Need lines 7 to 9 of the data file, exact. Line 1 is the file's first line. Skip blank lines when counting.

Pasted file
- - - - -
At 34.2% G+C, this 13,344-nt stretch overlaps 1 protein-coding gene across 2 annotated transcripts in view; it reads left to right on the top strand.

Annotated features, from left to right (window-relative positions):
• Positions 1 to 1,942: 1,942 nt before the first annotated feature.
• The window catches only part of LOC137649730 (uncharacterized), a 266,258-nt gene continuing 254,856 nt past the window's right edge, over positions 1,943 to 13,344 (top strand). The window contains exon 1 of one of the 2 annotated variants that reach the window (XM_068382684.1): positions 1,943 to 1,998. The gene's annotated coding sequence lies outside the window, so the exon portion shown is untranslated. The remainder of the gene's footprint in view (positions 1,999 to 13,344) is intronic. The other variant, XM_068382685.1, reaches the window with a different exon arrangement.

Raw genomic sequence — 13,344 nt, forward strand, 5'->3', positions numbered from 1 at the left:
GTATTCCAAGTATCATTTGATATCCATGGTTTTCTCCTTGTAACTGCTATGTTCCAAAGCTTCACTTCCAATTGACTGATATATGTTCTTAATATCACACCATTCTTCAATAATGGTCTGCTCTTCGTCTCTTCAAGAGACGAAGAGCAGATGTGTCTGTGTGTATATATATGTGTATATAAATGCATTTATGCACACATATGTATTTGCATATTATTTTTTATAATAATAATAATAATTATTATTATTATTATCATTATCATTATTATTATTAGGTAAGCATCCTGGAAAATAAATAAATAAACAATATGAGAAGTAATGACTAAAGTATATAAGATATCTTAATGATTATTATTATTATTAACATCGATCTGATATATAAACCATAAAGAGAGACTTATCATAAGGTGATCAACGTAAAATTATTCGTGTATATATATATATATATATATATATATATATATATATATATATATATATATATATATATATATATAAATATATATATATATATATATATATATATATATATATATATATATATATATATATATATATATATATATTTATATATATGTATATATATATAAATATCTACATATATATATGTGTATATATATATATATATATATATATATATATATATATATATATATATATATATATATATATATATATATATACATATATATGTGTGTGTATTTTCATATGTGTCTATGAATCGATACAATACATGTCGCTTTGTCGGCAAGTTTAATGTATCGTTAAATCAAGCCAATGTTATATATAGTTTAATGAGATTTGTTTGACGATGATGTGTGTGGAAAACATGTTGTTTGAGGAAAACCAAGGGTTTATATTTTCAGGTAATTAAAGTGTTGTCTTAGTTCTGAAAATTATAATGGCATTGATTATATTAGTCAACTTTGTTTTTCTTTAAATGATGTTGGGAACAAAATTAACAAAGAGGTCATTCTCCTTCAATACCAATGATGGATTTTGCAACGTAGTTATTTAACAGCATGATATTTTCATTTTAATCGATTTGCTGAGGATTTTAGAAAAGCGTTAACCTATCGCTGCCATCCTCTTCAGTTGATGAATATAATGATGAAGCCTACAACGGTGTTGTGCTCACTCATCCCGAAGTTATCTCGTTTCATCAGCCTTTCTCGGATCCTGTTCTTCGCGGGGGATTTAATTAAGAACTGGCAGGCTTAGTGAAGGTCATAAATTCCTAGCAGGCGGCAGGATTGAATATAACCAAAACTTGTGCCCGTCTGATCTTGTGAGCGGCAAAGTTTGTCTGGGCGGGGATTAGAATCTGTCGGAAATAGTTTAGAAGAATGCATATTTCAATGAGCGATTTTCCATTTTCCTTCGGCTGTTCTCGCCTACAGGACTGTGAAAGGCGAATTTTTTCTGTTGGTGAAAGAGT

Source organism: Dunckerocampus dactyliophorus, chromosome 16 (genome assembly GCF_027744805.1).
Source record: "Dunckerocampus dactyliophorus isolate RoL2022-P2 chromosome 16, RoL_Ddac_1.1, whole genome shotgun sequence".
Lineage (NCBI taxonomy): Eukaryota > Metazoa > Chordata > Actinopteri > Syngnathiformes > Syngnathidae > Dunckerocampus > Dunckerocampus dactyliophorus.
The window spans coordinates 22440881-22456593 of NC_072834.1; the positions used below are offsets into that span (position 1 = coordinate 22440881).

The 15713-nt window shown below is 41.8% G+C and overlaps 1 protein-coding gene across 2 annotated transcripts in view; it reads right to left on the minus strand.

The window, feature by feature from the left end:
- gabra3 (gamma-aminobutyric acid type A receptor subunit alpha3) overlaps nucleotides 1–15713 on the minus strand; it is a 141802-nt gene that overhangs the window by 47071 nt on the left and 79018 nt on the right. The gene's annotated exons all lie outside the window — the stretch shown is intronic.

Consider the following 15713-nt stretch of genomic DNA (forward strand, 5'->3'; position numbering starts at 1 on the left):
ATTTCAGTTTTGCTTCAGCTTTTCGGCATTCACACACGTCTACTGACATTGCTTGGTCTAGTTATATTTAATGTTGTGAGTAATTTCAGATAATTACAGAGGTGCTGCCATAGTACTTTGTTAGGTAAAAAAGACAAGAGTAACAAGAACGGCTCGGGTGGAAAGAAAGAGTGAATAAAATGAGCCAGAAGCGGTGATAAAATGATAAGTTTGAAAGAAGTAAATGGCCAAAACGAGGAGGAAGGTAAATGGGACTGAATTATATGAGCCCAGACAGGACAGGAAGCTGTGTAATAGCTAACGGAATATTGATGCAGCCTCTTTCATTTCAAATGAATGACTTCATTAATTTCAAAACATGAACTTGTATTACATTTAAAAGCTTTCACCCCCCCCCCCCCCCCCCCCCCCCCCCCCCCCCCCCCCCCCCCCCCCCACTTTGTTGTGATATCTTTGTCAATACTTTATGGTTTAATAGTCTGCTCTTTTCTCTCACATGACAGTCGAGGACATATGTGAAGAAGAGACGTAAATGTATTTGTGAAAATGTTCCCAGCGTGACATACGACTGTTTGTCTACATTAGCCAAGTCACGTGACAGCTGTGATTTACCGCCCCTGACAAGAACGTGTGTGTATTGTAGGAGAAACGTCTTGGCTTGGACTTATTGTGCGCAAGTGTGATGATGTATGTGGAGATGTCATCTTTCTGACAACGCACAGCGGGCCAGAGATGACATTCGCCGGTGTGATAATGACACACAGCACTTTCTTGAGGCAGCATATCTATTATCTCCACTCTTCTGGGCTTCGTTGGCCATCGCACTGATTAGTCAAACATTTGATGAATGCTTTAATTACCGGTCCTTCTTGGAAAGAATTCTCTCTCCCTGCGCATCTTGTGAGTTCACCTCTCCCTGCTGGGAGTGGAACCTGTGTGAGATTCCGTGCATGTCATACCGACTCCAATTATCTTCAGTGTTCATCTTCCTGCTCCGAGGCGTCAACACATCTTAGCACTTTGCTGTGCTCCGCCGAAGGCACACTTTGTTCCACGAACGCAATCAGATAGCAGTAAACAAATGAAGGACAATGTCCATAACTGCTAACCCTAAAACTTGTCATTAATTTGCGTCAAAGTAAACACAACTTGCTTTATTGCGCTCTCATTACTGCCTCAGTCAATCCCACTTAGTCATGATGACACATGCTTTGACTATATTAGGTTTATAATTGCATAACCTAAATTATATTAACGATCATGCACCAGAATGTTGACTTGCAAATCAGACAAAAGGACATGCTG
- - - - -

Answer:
Source organism: Dunckerocampus dactyliophorus, chromosome 16 (genome assembly GCF_027744805.1).
Source record: "Dunckerocampus dactyliophorus isolate RoL2022-P2 chromosome 16, RoL_Ddac_1.1, whole genome shotgun sequence".
Lineage (NCBI taxonomy): Eukaryota > Metazoa > Chordata > Actinopteri > Syngnathiformes > Syngnathidae > Dunckerocampus > Dunckerocampus dactyliophorus.